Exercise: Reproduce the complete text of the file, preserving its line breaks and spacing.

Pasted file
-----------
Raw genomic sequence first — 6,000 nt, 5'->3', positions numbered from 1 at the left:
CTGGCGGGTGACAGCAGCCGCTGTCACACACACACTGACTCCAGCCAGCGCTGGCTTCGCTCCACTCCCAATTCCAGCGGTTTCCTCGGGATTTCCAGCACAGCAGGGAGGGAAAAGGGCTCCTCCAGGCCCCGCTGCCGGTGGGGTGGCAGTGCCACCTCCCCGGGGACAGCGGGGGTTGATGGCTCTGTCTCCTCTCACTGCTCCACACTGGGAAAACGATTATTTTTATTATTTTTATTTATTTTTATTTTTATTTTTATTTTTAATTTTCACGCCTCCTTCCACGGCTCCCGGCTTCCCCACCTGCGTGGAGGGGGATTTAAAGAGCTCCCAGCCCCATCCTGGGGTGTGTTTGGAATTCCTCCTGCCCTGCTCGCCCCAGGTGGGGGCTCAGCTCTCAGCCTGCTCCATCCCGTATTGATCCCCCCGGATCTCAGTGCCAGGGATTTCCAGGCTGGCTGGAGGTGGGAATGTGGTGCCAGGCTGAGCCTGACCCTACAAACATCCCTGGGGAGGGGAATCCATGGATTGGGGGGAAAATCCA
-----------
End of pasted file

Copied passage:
Raw genomic sequence first — 6,000 nt, 5'->3', positions numbered from 1 at the left:
CTGGCGGGTGACAGCAGCCGCTGTCACACACACACTGACTCCAGCCAGCGCTGGCTTCGCTCCACTCCCAATTCCAGCGGTTTCCTCGGGATTTCCAGCACAGCAGGGAGGGAAAAGGGCTCCTCCAGGCCCCGCTGCCGGTGGGGTGGCAGTGCCACCTCCCCGGGGACAGCGGGGGTTGATGGCTCTGTCTCCTCTCACTGCTCCACACTGGGAAAACGATTATTTTTATTATTTTTATTTATTTTTATTTTTATTTTTATTTTTAATTTTCACGCCTCCTTCCACGGCTCCCGGCTTCCCCACCTGCGTGGAGGGGGATTTAAAGAGCTCCCAGCCCCATCCTGGGGTGTGTTTGGAATTCCTCCTGCCCTGCTCGCCCCAGGTGGGGGCTCAGCTCTCAGCCTGCTCCATCCCGTATTGATCCCCCCGGATCTCAGTGCCAGGGATTTCCAGGCTGGCTGGAGGTGGGAATGTGGTGCCAGGCTGAGCCTGACCCTACAAACATCCCTGGGGAGGGGAATCCATGGATTGGGGGGAAAATCCA